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How Can You Know Right from Wrong? Part Three

Christian ethics involve much more than simple rule-keeping. Ethical behavior requires us to seek the mind of Christ. Rule-keeping alone is inadequate for several reasons. First, rule-keeping may be done for the wrong reason, like the teenager at home who eats his vegetables just so he can have dessert but who stops eating vegetables at college when Mother is no longer around. Hypocrites are those who superficially keep rules for ulterior motives.

Second, biblical rules are often too general and too few in number to cover every ethical case that arises. Inevitably one has to use judgment to apply the rules that exist appropriately. Is abortion ever permissible in cases where the mother's life is endangered or in cases of rape or incest? Is divorce ever permissible in cases where there is no adultery but extreme physical and mental abuse? Only prayerful deliberation and sound judgment can apply biblical teaching to such painful questions.

Third, rule-keeping may degenerate into legalism wherein rules are kept for their own sake with little understanding of the principles that lie behind the rules or of greater principles that take priority over the rules. The Pharisees had made keeping the Sabbath into an inhuman rule that flew in the face of compassion, and Jesus condemned them for this mindless and mean-spirited rule-keeping (Matthew 12:1-14).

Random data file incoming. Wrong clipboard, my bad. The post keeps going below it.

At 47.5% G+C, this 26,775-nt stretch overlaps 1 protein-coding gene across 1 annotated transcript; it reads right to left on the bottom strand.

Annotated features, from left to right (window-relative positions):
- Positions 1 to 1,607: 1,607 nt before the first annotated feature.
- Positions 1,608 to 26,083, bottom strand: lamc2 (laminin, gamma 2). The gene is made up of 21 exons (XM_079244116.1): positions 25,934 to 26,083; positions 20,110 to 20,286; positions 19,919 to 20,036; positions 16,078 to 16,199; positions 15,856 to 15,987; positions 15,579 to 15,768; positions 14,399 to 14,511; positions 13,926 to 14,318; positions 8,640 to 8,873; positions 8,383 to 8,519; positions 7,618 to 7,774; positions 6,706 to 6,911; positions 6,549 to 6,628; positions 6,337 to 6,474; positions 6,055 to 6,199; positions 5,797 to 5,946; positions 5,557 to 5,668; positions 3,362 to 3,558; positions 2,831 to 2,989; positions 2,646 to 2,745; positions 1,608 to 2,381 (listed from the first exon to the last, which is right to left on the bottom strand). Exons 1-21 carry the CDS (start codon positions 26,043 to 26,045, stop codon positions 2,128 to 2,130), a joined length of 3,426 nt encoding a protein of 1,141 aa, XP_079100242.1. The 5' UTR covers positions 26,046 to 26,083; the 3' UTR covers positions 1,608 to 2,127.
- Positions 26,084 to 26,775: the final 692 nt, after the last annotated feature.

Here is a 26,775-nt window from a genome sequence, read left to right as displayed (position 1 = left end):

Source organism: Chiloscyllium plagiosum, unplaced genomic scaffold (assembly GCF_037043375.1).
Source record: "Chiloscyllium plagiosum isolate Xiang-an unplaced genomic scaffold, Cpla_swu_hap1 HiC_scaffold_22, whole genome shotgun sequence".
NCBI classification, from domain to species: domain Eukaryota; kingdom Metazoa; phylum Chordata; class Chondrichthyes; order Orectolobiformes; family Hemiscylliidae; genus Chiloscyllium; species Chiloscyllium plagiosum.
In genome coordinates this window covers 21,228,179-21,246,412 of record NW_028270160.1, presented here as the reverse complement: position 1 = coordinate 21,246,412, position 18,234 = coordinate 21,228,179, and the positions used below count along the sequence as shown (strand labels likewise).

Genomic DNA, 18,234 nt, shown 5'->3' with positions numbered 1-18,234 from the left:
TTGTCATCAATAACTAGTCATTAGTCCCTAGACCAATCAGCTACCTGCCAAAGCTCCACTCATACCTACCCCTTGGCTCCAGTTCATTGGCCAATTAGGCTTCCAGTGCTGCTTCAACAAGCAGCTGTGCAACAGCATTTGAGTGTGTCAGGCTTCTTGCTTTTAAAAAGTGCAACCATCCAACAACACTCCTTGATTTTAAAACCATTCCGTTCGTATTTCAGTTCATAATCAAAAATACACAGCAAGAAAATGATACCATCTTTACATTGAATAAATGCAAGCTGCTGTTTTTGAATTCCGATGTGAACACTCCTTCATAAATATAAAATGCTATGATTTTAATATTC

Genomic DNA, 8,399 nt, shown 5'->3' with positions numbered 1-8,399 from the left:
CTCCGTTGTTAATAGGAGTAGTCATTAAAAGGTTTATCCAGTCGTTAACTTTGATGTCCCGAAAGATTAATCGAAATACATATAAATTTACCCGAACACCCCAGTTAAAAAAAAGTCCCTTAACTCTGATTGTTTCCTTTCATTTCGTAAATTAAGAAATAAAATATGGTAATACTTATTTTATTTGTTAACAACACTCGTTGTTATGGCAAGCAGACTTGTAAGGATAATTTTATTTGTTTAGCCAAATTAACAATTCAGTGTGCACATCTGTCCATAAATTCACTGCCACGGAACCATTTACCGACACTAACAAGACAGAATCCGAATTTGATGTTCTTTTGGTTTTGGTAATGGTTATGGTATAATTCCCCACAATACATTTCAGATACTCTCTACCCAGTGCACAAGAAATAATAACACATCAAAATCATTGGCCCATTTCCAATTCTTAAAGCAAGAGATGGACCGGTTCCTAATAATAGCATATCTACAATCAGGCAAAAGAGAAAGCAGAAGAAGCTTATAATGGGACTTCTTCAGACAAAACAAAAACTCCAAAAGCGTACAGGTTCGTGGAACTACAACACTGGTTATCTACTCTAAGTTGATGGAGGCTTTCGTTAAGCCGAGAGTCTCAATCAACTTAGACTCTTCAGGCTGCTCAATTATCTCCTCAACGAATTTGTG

The purpose of these "tests" of right and wrong is not to create a set of rules but rather to establish practical procedures for developing the mind of Christ, which is the foundation of all Christian ethics.

SEVEN - The Influence Test: Will my doing this influence others to become Christians? Will it influence my family members and fellow Christians to become stronger or weaker?

Jesus said in the Sermon on the Mount, "You are the light of the world. A city set on a hill cannot be hidden. Nor do people light a lamp and put it under a basket, but on a stand, and it gives light to all in the house. In the same way, let your light shine before others, so that they may see your good works and give glory to your Father who is in heaven" (Matthew 5:14-16).

People seem to understand the influence test better than any other because they know that actions speak louder than words and they recognize the influence others have had on them for good or evil.

EIGHT - The Publicity Test: Would I want everyone to know I have done this?

Secrets abound in human society: corporate secrets, state secrets, and personal secrets. Doing things "under the table" seems like the only way of accomplishing certain ends. But it is extremely dangerous for Christians to do anything "under the table." Paul wrote that "God judges the secrets of men by Christ Jesus" (Romans 2:16), and Jesus said: "For nothing is hidden that will not be made manifest, nor is anything secret that will not be known and come to light" (Luke 8:17; 12:2-3).

Would you want it known that you paid your female employees less than your male employees for doing exactly the same job? Would you want it known that you supplied false information on your tax return? Would you want it known that you took office supplies from work to use for a Sunday school project at home?